During the 1870s, William Murphy of Greenville, S. C., wandered through these mountains making music every day. He, like Stephen Foster, was regarded as a half-vagabond, but he was tolerated for the pleasure his enchanted violin gave whenever he drew his magic bow across its strings. There can be little doubt that men of his [...]comments
Stories, quotes and anecdotes.
Tag Archives: appalachian literature
In this excerpt from her 1979 autobiography “What My Heart Wants to Tell,” Kentuckian Verna Mae Slone (1914-2009) relates the story of how her father Isom ‘Kitteneye’ Slone proposed to her mother, Sarah Owens Slone. Kitteneye finished his breakfast real fast, then, pushing his chair from the table, he hurried for the door. “Wait, son, [...]comments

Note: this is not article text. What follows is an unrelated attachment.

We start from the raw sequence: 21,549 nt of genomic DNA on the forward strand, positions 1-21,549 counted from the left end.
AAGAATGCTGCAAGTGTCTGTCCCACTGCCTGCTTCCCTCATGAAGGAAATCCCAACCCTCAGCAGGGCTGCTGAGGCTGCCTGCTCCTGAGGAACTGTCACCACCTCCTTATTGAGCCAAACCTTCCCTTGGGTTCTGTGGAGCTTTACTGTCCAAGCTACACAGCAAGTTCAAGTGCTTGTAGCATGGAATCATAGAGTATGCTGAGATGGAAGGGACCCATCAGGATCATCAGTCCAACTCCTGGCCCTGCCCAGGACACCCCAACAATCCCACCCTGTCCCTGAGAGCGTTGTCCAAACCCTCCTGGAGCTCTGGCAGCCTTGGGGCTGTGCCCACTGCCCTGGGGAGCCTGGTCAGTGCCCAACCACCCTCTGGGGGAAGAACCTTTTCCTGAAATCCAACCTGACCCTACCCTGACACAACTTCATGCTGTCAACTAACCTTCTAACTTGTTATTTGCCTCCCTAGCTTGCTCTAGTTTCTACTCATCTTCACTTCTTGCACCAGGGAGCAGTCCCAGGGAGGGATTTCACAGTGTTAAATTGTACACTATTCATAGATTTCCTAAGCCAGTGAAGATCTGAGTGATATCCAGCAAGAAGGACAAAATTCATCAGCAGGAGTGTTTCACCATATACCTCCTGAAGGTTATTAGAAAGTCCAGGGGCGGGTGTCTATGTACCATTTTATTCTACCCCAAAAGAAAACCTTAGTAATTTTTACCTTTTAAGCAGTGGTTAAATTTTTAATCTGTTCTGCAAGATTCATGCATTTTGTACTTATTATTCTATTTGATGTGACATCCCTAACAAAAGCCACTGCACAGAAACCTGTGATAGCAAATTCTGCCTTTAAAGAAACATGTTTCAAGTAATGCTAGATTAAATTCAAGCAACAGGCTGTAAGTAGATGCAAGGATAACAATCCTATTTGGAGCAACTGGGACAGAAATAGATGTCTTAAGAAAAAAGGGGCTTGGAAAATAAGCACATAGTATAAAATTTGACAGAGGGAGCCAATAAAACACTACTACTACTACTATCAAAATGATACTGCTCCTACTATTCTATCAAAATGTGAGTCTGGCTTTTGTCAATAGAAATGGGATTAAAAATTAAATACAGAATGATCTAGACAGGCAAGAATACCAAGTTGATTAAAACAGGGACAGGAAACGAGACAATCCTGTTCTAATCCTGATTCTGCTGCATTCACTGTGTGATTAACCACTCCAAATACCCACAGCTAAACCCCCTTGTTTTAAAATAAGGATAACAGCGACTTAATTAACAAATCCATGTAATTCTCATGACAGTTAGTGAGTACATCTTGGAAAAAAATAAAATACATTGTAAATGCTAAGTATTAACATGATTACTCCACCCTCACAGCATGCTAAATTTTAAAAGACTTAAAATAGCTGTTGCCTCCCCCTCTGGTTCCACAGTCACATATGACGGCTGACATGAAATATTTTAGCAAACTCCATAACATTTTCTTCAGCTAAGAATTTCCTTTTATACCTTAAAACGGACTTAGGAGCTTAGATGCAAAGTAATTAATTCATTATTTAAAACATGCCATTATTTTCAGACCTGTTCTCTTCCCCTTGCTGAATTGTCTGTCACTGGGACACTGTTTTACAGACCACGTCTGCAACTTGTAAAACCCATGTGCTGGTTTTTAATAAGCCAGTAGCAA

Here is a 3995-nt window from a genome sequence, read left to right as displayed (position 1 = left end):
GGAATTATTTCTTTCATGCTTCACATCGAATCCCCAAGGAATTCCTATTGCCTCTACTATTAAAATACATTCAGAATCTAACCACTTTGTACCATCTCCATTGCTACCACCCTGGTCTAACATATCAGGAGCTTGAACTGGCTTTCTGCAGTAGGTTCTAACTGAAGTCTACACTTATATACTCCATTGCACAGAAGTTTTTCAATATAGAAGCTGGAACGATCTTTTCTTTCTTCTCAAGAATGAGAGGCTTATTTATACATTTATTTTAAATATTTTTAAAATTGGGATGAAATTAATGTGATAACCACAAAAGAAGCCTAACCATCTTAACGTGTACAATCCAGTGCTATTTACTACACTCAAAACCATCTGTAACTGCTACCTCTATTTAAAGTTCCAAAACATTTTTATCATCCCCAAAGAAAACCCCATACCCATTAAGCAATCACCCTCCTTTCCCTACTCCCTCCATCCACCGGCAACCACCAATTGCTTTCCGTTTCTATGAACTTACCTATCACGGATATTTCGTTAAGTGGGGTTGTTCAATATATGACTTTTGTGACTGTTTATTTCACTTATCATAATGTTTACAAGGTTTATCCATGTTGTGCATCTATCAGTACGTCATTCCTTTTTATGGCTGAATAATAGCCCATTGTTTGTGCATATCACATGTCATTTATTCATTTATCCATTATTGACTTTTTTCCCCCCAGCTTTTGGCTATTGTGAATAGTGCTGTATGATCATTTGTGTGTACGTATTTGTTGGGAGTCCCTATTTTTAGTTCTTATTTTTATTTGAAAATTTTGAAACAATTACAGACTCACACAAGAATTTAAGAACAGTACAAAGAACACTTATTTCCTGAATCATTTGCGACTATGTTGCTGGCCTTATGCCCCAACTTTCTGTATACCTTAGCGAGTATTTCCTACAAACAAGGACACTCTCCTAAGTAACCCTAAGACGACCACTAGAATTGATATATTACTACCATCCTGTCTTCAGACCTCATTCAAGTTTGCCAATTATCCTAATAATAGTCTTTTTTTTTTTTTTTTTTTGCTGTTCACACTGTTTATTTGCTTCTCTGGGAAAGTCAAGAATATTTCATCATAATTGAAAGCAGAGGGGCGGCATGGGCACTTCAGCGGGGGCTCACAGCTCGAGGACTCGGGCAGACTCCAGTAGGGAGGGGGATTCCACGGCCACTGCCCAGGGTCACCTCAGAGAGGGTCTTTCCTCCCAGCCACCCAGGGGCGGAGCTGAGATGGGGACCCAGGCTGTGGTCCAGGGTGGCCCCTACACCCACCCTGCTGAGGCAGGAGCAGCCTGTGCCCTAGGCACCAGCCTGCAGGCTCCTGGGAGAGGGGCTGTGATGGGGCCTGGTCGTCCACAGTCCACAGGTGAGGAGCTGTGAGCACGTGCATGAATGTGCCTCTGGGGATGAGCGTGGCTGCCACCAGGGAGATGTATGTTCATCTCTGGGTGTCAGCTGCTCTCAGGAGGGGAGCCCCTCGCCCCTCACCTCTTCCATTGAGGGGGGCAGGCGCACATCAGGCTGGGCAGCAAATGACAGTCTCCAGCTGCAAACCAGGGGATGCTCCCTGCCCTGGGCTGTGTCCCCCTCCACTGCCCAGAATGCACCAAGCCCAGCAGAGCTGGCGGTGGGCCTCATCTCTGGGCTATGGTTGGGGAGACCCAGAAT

“Which of you shall we say doth love us most?” asks King Lear of his three daughters at the opening of Shakespeare’s tragedy. Shakespeare often re-interpreted well known tales & legends in his plays—the Lear story is a very old European folk motif that turns up in literally hundreds of variants of the “Cinderella” tale. [...]comments
Publishers’ Weekly 145 (March 25, 1944): “Strange Fruit banned by Boston booksellers” Says a Cambridge adage: “Banned in Boston is the trademark of a good book.” On March 25,1944 Cambridge Police Chief Timothy J. O’Leary, Boston’s Police Commissioner Thomas F. Sullivan, and the Boston Bookseller’s Association all joined in squashing the sale of Strange Fruit, [...]comments
I was borned right here in these mountains, and since I was a boy I’ve knowed ever trail within twenty-five mile. My pappy were a gunsmith afore me and he teached me the trade. Pappy were the best gunsmith in four counties, and I wouldn’t swap one of them ole muzzle-loaders fer all the britch-Ioading [...]comments